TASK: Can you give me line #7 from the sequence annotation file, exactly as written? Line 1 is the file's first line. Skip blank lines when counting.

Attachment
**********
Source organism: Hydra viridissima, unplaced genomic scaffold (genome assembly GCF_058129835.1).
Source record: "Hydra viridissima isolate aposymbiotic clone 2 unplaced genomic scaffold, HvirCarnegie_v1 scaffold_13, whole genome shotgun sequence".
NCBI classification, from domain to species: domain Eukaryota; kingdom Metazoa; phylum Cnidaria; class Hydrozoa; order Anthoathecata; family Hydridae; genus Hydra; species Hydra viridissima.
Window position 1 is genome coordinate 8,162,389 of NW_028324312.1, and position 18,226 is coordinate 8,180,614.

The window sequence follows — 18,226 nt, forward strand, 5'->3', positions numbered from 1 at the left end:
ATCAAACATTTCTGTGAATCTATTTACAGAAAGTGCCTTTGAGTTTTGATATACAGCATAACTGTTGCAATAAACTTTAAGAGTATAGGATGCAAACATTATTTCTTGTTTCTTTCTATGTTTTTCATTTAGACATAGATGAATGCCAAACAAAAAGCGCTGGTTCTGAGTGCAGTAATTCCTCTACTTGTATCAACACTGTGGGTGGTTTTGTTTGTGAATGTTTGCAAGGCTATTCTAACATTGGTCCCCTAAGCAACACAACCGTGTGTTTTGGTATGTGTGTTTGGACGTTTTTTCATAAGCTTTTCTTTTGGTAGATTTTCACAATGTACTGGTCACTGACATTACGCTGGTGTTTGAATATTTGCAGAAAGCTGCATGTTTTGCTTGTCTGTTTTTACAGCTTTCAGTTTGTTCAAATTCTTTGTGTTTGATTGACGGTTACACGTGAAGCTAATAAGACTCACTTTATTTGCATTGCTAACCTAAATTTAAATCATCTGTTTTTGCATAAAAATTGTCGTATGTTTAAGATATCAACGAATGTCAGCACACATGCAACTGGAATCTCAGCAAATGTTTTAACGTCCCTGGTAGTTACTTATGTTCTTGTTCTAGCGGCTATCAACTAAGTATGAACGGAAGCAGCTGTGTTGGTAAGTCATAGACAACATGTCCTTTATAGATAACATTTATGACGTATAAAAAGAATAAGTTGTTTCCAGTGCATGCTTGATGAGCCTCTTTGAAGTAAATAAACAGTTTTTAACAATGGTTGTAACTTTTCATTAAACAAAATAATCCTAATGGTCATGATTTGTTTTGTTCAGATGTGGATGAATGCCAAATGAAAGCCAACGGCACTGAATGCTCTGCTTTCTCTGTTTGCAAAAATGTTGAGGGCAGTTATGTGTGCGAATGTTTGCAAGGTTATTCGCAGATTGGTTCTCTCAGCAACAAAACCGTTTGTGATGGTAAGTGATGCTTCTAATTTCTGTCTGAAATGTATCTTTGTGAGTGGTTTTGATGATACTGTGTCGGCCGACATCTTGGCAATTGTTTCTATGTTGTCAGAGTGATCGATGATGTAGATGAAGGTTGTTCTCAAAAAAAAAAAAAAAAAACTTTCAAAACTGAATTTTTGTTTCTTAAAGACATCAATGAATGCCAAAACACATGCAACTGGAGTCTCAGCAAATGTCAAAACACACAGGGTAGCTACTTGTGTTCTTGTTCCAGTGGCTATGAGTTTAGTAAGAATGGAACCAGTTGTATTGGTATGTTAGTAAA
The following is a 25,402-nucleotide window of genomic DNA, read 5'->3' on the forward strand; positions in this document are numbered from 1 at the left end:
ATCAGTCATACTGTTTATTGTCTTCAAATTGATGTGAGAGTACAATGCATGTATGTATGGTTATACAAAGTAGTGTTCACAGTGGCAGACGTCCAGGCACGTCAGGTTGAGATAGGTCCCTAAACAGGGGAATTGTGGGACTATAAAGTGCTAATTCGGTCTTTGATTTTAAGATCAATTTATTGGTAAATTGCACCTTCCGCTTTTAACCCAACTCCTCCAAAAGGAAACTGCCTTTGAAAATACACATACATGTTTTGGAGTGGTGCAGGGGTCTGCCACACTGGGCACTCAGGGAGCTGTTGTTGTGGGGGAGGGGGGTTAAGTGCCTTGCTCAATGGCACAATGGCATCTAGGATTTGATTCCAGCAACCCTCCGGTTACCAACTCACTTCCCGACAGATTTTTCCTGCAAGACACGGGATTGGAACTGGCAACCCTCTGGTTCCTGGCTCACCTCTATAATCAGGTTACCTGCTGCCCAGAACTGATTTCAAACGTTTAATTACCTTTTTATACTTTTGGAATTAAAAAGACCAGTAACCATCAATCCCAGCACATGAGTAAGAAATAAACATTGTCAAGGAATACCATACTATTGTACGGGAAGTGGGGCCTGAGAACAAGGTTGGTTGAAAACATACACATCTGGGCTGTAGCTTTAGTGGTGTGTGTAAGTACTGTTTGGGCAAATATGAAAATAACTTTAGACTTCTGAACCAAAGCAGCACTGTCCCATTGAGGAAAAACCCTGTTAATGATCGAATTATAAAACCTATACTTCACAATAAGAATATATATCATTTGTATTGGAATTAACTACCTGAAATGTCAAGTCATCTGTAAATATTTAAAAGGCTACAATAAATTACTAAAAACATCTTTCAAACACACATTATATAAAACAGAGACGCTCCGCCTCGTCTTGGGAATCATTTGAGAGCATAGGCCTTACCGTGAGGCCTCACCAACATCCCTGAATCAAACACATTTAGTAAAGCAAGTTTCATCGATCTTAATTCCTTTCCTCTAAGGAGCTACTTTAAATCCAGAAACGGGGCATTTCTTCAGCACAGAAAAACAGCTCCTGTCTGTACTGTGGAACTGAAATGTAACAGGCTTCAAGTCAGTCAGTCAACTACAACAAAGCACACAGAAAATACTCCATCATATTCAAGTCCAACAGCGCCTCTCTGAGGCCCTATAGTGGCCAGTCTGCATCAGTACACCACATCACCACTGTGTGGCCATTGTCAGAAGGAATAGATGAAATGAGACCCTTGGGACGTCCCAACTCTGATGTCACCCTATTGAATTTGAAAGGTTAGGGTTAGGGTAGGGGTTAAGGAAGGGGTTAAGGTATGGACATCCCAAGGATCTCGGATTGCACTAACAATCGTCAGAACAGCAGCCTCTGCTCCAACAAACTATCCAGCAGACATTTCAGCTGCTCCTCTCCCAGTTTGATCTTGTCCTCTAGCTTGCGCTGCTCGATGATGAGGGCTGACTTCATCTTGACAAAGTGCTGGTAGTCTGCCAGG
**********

The following is a 25,402-nucleotide window of genomic DNA, read 5'->3' on the forward strand; positions in this document are numbered from 1 at the left end: